SPENCER MICHELS: The movement against smart meters has been joined not just by environmentalists and leftists, but also by Tea Party activists, who see the meters as an invasion of privacy, since they collect data on people's electricity use that could indicate facts about their lifestyles.

JOSH HART: The smart meters reveal how many people are home, what time you wake up in the morning, what appliances you're using, even perhaps what television program you're watching. And this is all information that is extraordinarily valuable to third-party corporations.

SPENCER MICHELS: Do you sell the data to anyone?

HELEN BURT: Absolutely not.

SPENCER MICHELS: Do you share it with anyone?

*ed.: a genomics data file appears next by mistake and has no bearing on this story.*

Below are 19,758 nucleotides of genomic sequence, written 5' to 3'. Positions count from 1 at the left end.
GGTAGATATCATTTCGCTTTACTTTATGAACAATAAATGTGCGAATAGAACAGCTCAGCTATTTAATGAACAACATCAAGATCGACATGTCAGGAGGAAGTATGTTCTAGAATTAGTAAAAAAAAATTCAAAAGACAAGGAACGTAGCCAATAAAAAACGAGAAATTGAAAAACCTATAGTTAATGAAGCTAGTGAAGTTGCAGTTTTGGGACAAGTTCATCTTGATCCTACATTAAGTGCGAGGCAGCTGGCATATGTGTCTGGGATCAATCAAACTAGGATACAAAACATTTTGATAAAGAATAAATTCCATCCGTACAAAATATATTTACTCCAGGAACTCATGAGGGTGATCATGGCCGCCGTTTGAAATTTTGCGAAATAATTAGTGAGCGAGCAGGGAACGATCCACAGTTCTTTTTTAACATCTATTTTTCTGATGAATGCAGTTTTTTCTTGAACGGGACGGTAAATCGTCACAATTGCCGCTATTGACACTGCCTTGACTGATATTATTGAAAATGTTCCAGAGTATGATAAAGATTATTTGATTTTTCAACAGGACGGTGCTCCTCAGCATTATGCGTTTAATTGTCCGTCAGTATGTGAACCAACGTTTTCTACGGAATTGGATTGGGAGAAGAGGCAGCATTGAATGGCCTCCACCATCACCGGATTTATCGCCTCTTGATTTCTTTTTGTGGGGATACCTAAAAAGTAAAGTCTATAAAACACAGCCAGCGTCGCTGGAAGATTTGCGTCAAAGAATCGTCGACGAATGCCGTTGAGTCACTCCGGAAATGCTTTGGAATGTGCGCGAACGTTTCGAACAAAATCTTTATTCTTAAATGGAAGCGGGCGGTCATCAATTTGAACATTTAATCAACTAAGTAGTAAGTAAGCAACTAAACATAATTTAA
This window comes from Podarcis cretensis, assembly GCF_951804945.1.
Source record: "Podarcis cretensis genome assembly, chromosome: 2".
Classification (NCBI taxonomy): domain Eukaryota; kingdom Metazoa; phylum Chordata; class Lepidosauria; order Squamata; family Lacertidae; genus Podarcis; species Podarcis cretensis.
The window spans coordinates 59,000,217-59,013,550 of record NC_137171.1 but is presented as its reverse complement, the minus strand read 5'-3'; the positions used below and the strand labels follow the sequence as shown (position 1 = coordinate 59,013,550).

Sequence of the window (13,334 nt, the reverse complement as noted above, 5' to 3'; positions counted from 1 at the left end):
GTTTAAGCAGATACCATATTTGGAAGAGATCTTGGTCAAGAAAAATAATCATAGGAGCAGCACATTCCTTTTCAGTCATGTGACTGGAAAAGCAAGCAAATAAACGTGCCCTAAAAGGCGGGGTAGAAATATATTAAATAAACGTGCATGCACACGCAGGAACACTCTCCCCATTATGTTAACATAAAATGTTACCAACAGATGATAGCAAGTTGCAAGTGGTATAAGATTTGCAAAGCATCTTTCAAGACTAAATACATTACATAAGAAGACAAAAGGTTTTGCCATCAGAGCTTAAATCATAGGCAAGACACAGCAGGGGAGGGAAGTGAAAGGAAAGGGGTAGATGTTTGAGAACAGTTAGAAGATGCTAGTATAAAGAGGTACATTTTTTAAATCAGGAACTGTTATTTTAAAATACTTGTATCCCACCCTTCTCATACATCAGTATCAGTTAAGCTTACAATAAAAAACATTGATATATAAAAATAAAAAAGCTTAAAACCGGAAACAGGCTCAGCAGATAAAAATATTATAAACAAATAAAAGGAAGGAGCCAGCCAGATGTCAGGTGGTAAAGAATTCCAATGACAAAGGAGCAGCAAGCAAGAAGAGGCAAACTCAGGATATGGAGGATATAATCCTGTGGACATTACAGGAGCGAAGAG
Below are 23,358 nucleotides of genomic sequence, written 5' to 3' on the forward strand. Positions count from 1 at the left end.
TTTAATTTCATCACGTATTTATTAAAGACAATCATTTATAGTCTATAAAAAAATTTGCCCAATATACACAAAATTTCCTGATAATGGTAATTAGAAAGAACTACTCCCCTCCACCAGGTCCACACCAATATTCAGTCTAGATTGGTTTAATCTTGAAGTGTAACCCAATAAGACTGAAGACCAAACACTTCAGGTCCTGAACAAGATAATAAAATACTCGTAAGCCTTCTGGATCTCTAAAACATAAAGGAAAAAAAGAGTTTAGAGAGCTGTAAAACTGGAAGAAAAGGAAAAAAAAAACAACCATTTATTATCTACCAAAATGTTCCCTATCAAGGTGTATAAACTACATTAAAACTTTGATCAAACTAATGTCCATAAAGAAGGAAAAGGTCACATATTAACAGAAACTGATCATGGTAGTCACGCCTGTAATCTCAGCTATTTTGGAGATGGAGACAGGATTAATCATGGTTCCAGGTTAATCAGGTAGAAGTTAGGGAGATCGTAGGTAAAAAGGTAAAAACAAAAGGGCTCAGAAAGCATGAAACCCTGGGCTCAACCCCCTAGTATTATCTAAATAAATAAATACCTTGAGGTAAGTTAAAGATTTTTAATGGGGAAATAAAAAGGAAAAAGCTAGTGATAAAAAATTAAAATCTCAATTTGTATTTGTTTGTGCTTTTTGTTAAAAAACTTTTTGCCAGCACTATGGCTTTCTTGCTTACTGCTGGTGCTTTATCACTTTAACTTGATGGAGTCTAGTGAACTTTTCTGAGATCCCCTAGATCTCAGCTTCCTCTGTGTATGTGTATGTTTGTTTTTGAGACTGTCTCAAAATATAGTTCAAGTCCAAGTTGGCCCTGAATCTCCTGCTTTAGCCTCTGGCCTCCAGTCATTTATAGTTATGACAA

HELEN BURT: No. Our customers own their data. We do not own their data.

SPENCER MICHELS: One thing Hart and his supporters have achieved is a provision that people who want to keep their old meters can do so, provided they pay a $75 fee and $10-a-month charges to opt out of the smart meter program.

MARY BETH BRANGAN: A lot of people consider it extortion to have to pay to not have something on your house that can harm you.

SPENCER MICHELS: PG&E's Burt says the company accepts the opt-out program, even though the numbers are small. But it means the utility must maintain two separate systems, at a cost.

HELEN BURT: We have got about five million households across the service territory. About 30,000 have elected to opt out. The rest of our customers are really engaged in a different way with the new technology.

SPENCER MICHELS: While that new technology remains controversial, a utility research group says about half of U.S. homes, 65 million, will have wireless meters within three years.

JEFFREY BROWN: In a blog post, Spencer further examines the dueling scientific claims about smart meters and whether they do or don't cause illnesses.